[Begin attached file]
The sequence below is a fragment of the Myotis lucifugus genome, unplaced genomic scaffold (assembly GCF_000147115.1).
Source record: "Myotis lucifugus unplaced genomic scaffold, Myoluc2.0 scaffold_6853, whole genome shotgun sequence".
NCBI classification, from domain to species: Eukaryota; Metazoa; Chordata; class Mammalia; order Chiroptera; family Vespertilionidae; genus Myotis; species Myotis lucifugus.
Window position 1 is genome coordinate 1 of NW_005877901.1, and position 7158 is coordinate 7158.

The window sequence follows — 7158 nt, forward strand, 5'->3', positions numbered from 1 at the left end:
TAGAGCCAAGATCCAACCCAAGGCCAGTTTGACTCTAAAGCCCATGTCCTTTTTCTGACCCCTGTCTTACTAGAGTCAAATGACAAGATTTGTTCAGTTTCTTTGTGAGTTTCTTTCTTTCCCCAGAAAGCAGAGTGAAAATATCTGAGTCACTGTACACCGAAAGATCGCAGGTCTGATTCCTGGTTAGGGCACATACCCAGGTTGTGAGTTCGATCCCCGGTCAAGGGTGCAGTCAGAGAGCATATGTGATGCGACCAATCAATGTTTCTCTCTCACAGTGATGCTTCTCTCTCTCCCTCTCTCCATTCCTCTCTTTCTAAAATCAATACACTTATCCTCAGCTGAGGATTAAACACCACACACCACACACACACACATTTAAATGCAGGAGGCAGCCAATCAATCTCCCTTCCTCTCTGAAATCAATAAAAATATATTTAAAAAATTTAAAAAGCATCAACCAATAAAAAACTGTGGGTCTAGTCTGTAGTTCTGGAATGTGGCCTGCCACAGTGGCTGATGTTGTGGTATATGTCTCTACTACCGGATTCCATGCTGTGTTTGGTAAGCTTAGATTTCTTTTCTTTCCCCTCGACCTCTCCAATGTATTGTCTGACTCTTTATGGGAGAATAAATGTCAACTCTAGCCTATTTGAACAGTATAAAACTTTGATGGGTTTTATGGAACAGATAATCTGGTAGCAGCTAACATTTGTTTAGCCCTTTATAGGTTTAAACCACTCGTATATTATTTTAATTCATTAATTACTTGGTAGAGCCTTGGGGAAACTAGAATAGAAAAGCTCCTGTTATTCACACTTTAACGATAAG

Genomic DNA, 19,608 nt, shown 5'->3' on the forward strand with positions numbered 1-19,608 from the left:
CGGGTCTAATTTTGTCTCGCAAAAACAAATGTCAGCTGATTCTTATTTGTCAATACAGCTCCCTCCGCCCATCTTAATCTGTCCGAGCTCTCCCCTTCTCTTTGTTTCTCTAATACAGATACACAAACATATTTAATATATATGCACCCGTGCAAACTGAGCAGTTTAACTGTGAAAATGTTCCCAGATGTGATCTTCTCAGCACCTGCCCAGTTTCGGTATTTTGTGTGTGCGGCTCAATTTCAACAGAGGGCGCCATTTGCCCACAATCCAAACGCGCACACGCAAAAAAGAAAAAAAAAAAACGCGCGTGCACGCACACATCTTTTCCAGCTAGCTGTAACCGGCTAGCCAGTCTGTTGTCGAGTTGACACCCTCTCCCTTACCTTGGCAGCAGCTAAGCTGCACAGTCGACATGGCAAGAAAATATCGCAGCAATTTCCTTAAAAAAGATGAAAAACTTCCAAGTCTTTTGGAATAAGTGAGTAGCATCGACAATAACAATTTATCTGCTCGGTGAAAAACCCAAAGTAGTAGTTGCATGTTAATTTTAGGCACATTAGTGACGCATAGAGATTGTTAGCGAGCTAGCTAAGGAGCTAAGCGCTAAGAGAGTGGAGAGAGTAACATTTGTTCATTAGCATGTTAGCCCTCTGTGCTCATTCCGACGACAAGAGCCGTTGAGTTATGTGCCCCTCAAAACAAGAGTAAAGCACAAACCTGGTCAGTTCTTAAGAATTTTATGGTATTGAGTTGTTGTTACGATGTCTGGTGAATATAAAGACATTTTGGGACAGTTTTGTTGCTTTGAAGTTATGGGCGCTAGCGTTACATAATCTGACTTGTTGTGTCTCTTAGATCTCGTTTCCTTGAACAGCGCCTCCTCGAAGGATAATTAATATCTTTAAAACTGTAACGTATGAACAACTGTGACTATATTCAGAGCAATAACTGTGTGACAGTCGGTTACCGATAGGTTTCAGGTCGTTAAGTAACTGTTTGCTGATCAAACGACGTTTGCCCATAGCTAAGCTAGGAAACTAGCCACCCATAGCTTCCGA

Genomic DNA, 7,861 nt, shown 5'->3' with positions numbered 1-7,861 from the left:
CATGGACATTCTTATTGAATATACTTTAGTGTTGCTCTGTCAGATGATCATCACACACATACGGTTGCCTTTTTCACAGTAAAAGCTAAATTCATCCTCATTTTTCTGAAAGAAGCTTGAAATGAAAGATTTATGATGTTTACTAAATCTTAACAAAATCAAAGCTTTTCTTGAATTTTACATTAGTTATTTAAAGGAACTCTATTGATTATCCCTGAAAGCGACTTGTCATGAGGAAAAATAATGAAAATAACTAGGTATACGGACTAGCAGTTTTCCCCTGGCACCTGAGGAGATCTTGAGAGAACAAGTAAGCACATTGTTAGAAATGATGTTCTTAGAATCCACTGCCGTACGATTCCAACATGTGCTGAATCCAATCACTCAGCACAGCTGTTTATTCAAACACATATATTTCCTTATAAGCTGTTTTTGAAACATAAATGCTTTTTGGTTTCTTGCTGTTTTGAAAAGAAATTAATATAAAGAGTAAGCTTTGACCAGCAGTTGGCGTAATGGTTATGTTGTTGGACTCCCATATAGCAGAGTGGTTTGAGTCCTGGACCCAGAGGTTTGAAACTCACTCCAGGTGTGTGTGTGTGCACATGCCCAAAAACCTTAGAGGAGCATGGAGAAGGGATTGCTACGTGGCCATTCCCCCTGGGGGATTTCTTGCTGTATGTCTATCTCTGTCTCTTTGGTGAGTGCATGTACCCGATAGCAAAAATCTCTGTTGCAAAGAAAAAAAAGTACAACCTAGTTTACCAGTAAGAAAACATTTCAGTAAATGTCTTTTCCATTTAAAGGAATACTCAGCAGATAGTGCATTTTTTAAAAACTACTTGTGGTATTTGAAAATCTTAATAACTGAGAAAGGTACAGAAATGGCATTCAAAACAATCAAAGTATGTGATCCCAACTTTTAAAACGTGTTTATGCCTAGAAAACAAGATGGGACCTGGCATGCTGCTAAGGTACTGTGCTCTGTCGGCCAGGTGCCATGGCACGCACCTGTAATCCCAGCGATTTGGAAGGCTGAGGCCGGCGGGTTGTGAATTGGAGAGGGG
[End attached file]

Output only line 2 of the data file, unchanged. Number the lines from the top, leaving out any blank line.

Source record: "Myotis lucifugus unplaced genomic scaffold, Myoluc2.0 scaffold_6853, whole genome shotgun sequence".